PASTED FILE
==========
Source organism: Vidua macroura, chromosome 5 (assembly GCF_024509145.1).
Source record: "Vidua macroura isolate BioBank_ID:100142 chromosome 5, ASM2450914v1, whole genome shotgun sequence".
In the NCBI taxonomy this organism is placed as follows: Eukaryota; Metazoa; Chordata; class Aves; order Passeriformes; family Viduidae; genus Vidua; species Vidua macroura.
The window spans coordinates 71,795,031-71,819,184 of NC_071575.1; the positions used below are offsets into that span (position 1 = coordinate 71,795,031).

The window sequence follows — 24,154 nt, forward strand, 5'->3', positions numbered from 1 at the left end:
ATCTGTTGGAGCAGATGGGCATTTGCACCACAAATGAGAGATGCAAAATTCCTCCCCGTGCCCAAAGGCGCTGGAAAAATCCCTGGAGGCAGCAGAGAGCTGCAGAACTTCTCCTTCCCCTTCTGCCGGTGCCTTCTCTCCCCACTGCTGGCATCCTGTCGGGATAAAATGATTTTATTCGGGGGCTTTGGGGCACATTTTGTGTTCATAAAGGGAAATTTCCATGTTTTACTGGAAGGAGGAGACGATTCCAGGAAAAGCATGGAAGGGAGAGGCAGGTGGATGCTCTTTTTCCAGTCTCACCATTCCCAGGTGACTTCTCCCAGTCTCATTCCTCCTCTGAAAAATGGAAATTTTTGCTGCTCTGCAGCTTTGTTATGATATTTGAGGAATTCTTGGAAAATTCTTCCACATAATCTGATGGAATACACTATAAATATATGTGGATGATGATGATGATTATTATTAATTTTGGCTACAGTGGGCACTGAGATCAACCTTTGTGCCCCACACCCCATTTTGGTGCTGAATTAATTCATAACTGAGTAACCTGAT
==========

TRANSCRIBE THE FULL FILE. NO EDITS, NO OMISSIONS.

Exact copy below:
Source organism: Vidua macroura, chromosome 5 (assembly GCF_024509145.1).
Source record: "Vidua macroura isolate BioBank_ID:100142 chromosome 5, ASM2450914v1, whole genome shotgun sequence".
In the NCBI taxonomy this organism is placed as follows: Eukaryota; Metazoa; Chordata; class Aves; order Passeriformes; family Viduidae; genus Vidua; species Vidua macroura.
The window spans coordinates 71,795,031-71,819,184 of NC_071575.1; the positions used below are offsets into that span (position 1 = coordinate 71,795,031).

The window sequence follows — 24,154 nt, forward strand, 5'->3', positions numbered from 1 at the left end:
ATCTGTTGGAGCAGATGGGCATTTGCACCACAAATGAGAGATGCAAAATTCCTCCCCGTGCCCAAAGGCGCTGGAAAAATCCCTGGAGGCAGCAGAGAGCTGCAGAACTTCTCCTTCCCCTTCTGCCGGTGCCTTCTCTCCCCACTGCTGGCATCCTGTCGGGATAAAATGATTTTATTCGGGGGCTTTGGGGCACATTTTGTGTTCATAAAGGGAAATTTCCATGTTTTACTGGAAGGAGGAGACGATTCCAGGAAAAGCATGGAAGGGAGAGGCAGGTGGATGCTCTTTTTCCAGTCTCACCATTCCCAGGTGACTTCTCCCAGTCTCATTCCTCCTCTGAAAAATGGAAATTTTTGCTGCTCTGCAGCTTTGTTATGATATTTGAGGAATTCTTGGAAAATTCTTCCACATAATCTGATGGAATACACTATAAATATATGTGGATGATGATGATGATTATTATTAATTTTGGCTACAGTGGGCACTGAGATCAACCTTTGTGCCCCACACCCCATTTTGGTGCTGAATTAATTCATAACTGAGTAACCTGAT